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On Attribution

James Dunnigan reminds us that the non-shooting war is still raging:

There’s a Cyber War going on between China and the rest of the world. The problem is, there’s enough proof to know that China is behind an increasing number of Internet based attacks, but not enough to call China out on it. It began about five years ago, with an increasing number of very well executed Internet attacks that appeared to be coming from China. […]

So many discussions on this topic center around the remote hope that “digital hot pursuit” will become a commonplace realty. It was unique back in the day of the Cuckoo’s Egg and it is rare today. Such an approach suffers from three fatal flaws: That the right resources will be on line at the right time to effectively know one has been breached; that the right resources will be instantly available to effectively trace an intruder backwards; and sufficient data will be obtainable to prove who is at the keyboard and where they are really sitting. I won’t even begin to discuss the legal and sovereignty factors associated with this issue, or the myriad of subordinate technical aspects that could stop a pursuit in its tracks.

Despite a large investment in improving INFOSEC across the government, security is still an add-on. You can’t join the Army and sign up to be a firewall jockey, but if you’re the only guy in your unit that knows that “TCP/IP” isn’t a drug, you might get the extra duty. Let’s also remember that security will always take a back seat to functionality and connectivity; when the old man is screaming about getting his SIPRnet up you bring up security problems at your peril. Service CERTs are nice, but technical skill and response times at Ft. Nowheresville are what count once the alarms go off.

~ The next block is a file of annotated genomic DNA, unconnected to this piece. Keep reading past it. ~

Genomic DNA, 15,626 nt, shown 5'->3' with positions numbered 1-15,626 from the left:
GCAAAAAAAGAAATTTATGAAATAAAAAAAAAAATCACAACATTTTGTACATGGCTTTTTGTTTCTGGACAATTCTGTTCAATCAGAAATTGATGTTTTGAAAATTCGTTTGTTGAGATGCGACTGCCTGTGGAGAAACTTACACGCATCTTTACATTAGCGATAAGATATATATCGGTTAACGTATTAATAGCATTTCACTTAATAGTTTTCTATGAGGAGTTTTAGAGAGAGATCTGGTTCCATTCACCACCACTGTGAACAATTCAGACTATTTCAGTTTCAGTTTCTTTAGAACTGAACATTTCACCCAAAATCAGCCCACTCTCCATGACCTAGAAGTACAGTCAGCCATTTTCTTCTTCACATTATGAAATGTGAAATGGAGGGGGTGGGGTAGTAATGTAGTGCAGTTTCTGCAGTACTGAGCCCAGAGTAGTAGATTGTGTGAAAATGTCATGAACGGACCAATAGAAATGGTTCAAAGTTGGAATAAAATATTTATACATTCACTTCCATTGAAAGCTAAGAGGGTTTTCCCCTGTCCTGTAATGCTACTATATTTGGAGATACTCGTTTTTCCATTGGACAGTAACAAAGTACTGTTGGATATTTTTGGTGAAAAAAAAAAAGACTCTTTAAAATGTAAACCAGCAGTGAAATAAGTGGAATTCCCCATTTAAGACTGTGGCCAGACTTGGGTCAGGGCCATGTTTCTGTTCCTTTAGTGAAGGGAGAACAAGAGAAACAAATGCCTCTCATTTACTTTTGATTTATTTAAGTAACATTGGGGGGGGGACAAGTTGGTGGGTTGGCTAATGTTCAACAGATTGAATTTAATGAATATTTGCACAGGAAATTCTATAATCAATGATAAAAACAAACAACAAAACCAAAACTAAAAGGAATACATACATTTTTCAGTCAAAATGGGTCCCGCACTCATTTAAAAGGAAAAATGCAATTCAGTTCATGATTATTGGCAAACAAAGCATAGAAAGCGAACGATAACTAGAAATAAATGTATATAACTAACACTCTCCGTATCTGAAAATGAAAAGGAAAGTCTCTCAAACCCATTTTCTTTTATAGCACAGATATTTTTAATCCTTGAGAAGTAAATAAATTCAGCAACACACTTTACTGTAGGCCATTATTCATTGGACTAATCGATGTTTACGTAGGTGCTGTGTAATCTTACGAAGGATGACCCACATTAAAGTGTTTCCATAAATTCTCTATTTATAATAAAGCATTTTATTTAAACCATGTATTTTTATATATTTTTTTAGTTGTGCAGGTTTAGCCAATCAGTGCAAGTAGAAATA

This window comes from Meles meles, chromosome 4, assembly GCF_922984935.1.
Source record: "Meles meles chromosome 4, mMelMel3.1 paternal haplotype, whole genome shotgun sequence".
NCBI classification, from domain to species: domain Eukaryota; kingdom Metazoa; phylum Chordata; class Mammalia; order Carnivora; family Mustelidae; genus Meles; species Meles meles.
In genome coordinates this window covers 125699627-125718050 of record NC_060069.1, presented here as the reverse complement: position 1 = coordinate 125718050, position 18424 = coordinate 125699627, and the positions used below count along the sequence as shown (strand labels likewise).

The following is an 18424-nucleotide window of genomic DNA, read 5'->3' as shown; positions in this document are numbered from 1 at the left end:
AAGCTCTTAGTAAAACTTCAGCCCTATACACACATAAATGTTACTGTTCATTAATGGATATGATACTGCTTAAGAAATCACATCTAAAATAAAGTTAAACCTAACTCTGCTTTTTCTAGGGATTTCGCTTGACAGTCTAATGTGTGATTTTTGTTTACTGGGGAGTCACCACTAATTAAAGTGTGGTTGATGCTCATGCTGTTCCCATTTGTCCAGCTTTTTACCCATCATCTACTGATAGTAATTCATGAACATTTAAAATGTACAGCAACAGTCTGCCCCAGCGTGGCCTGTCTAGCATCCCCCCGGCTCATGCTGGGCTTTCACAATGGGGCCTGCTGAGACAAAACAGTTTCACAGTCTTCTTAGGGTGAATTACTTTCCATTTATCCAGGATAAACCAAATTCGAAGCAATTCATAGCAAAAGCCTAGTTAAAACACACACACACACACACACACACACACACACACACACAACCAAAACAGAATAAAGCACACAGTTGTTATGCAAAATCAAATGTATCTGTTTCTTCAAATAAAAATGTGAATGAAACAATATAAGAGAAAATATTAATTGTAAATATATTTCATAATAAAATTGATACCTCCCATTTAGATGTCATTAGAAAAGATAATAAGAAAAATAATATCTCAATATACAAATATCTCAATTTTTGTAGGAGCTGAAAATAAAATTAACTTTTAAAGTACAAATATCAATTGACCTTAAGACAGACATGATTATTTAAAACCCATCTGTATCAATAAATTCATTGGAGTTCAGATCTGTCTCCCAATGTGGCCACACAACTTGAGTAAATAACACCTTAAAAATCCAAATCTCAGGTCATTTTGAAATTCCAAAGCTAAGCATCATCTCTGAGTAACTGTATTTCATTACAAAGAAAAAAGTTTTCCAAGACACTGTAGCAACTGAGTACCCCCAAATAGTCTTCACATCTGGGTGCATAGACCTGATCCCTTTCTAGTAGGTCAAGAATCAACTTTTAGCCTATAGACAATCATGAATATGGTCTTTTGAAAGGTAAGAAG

It is not “tactical” (misuse of that term by so many notwithstanding) but the more sane approach to the attribution problem is to evaluate who is most likely to make use of that data on any compromised system. There is a reason why Chinese SLVs and the then-Soviet space shuttle look so much like their US counterparts. In the case of China the answer is self-evident, but activity coming through South Korea or Brazil is another story. In reality there might be a half-dozen allies or adversaries who are most likely the ultimate sponsors of such activity, which means the role of the byte police is over, and it is time to put our other intel and security assets on the job.

Ultimately this boils down to a policy problem: either data is worth protecting or it isn’t. If we are no longer concerned about aggregation and we’re ready to throw out the NISPOM, then enough flailing about over digital penetrations and let’s adjust the budget accordingly. If we are serious about keeping our information to ourselves then we need to give serious consideration to pursuing a “deny all, allow some” strategy. This means less jacking around at work, but it also means less opportunity for our adversaries.

Michael Tanji

Michael Tanji

Michael Tanji spent nearly 20 years in the US intelligence community. Trained in both SIGINT and HUMINT disciplines he has worked at the Defense Intelligence Agency, the National Security Agency, and the National Reconnaissance Office. At various points in his career he served as an expert in information warfare, computer network operations, computer forensics, and indications and warning. A veteran of the US Army, Michael has served in both strategic and tactical assignments in the Pacific Theater, the Balkans, and the Middle East.